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Congo mining regulations committee completes work for new mining code
May 15, 2018

A commission that was created to draft regulations to be implemented into a new mining code for the Democratic Republic of Congo completed its work, but major mining companies operating in the region are hopeful that meaningful changes to the code can still be made.

The new mining code includes a super profits tax, royalty increase and strips away a stability clause protecting existing investments from changes to the fiscal and customs regime for 10 years. It also gives powers to the mines minister to raise royalties on minerals considered strategic, Reuters reported.

The commission that submitted the changes represents significant mining development projects and more than 85 percent of the DRC's copper, cobalt and gold production, including Randgold Resources, Glencore, Ivanhoe Mines, Gold Mountain International/ Zijin Mining Group, MMG Limited, AngloGold Ashanti, Crystal River Global and China Molybdenum Co. However, the mining companies said they had not been able to negotiate over key issues in the new mining code as the talks were restricted to drafting the regulations within the parameters set by the new code.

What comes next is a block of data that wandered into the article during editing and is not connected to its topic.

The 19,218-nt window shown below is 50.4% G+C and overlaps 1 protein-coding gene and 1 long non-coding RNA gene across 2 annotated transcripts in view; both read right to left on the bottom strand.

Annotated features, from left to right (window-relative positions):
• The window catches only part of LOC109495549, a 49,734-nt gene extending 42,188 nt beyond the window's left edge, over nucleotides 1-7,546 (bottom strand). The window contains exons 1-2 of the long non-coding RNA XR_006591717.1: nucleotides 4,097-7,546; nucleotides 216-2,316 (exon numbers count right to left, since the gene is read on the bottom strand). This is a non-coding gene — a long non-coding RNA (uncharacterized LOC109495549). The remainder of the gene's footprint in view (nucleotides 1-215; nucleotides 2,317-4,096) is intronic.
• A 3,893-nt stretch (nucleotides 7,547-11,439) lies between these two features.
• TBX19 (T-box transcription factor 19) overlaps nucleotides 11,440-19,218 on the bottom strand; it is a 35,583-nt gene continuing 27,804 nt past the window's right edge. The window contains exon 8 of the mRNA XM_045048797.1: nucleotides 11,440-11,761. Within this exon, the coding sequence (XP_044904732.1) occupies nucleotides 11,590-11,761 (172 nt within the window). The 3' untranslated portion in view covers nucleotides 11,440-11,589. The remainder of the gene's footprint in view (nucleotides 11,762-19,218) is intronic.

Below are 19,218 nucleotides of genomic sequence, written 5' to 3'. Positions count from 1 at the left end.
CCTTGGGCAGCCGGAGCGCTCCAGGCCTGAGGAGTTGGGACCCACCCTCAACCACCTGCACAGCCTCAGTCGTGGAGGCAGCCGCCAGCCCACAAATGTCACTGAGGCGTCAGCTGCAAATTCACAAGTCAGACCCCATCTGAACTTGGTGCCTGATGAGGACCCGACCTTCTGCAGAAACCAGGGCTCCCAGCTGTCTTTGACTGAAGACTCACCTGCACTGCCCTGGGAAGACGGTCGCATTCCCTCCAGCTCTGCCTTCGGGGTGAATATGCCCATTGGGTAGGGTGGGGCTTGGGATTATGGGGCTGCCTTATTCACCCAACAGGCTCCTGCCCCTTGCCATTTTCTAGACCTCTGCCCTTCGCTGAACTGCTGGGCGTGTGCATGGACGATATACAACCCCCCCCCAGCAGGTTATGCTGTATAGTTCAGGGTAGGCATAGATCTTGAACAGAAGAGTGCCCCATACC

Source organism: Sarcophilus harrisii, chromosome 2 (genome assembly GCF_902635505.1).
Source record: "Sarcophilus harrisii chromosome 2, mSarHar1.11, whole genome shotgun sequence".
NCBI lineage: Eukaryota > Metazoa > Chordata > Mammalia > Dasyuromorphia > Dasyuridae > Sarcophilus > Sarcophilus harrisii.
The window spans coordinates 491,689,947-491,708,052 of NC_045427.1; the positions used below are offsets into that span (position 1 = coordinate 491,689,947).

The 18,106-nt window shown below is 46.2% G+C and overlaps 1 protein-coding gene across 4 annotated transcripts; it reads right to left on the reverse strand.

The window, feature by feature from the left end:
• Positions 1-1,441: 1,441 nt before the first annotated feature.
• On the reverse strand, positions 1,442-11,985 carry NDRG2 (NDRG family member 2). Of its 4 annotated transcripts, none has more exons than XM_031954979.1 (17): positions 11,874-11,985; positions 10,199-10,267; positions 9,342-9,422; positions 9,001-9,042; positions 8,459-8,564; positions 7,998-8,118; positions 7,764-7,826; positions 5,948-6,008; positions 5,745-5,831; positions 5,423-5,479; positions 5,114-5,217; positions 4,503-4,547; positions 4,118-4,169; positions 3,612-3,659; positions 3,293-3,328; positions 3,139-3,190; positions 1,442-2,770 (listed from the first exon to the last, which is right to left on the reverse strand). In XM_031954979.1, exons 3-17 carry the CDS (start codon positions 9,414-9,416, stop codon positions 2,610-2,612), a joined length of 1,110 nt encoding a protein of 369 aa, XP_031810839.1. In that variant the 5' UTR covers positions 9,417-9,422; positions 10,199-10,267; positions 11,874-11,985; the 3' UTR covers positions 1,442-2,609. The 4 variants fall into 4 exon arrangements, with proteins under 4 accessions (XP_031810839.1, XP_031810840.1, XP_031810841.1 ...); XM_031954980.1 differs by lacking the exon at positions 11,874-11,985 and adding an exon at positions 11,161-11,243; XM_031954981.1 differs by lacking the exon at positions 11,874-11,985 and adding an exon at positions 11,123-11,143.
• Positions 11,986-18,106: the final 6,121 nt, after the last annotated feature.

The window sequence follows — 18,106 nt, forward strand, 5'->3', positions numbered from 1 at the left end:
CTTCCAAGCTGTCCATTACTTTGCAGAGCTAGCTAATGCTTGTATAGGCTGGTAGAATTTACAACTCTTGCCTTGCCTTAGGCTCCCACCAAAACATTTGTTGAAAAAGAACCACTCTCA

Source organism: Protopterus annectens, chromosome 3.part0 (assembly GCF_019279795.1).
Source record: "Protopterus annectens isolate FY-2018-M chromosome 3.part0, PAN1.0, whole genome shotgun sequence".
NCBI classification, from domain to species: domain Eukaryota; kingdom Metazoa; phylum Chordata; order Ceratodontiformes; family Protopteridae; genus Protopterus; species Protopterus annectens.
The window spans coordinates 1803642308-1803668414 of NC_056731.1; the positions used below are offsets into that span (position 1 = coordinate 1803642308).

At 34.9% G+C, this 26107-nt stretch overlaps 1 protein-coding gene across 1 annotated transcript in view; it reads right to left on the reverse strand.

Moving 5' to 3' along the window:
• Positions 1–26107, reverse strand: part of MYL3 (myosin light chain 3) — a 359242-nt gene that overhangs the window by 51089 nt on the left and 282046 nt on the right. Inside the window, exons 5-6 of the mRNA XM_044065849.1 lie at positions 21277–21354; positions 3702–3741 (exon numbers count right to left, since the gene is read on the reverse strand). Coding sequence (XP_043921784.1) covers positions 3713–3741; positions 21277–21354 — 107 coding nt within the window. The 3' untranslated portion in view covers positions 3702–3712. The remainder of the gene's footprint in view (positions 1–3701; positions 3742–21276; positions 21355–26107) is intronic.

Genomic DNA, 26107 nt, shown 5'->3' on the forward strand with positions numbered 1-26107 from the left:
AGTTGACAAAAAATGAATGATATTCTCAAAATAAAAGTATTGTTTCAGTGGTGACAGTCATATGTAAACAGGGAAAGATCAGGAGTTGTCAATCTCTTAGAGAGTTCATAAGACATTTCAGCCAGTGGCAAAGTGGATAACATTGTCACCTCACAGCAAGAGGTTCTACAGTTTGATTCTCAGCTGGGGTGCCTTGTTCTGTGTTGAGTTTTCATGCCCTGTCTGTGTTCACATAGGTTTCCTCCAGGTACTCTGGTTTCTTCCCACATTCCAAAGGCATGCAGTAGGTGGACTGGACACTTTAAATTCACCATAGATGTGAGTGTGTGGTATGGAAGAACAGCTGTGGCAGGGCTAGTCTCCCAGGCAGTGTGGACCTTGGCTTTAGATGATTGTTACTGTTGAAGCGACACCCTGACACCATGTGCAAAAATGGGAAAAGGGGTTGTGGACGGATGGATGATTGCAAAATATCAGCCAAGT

President Joseph Kabila pledged before signing the law in March to work with international mining companies while implementing it.

“(The miners) pointed out again that flaws in the current provisions of the new code would immediately cause numerous practical and legal problems, which would have a negative impact on the development of the DRC’s mining industry as well as the country’s long-term economic prospects,” a joint statement by the mining companies said.

In March, mining companies submitted a proposal that included a sliding scale for royalty rates on key commodities that would replace the windfall profits tax.

The group said it was still waiting for a formal response to its proposal, submitted in March, regarding honoring the rights and suggesting a sliding scale on royalties.

A draft document of regulations seen by Reuters earlier this month showed that the government had made no substantial concessions to the mining companies.

The draft will be presented to the mining minister who will work with an inter-ministerial commission before presenting it to the government for approval, the joint statement said.
 

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